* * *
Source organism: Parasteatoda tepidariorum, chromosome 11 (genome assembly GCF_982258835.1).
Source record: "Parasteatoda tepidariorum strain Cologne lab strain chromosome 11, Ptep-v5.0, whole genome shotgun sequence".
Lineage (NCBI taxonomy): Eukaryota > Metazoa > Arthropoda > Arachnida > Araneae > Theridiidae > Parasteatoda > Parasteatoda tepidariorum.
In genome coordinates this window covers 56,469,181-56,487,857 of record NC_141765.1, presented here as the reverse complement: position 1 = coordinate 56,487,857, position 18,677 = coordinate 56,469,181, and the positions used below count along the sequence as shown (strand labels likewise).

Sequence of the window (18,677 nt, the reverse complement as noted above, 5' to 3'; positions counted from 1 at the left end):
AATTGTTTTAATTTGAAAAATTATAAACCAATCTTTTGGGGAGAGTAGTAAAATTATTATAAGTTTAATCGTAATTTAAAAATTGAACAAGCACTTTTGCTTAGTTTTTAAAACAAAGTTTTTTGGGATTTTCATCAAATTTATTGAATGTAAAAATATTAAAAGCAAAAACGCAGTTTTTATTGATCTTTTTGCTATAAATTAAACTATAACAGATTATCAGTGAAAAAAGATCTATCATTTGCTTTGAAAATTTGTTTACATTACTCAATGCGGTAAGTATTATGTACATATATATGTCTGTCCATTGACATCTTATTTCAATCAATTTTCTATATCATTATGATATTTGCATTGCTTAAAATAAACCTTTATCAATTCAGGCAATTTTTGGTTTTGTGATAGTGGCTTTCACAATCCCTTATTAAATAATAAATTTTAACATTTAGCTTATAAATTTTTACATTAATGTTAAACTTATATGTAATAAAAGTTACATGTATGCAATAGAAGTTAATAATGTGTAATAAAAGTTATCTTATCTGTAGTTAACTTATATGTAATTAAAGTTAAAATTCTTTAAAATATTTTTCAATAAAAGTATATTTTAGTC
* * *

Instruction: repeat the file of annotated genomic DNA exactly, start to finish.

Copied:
Source organism: Parasteatoda tepidariorum, chromosome 11 (genome assembly GCF_982258835.1).
Source record: "Parasteatoda tepidariorum strain Cologne lab strain chromosome 11, Ptep-v5.0, whole genome shotgun sequence".
Lineage (NCBI taxonomy): Eukaryota > Metazoa > Arthropoda > Arachnida > Araneae > Theridiidae > Parasteatoda > Parasteatoda tepidariorum.
In genome coordinates this window covers 56,469,181-56,487,857 of record NC_141765.1, presented here as the reverse complement: position 1 = coordinate 56,487,857, position 18,677 = coordinate 56,469,181, and the positions used below count along the sequence as shown (strand labels likewise).

Sequence of the window (18,677 nt, the reverse complement as noted above, 5' to 3'; positions counted from 1 at the left end):
AATTGTTTTAATTTGAAAAATTATAAACCAATCTTTTGGGGAGAGTAGTAAAATTATTATAAGTTTAATCGTAATTTAAAAATTGAACAAGCACTTTTGCTTAGTTTTTAAAACAAAGTTTTTTGGGATTTTCATCAAATTTATTGAATGTAAAAATATTAAAAGCAAAAACGCAGTTTTTATTGATCTTTTTGCTATAAATTAAACTATAACAGATTATCAGTGAAAAAAGATCTATCATTTGCTTTGAAAATTTGTTTACATTACTCAATGCGGTAAGTATTATGTACATATATATGTCTGTCCATTGACATCTTATTTCAATCAATTTTCTATATCATTATGATATTTGCATTGCTTAAAATAAACCTTTATCAATTCAGGCAATTTTTGGTTTTGTGATAGTGGCTTTCACAATCCCTTATTAAATAATAAATTTTAACATTTAGCTTATAAATTTTTACATTAATGTTAAACTTATATGTAATAAAAGTTACATGTATGCAATAGAAGTTAATAATGTGTAATAAAAGTTATCTTATCTGTAGTTAACTTATATGTAATTAAAGTTAAAATTCTTTAAAATATTTTTCAATAAAAGTATATTTTAGTC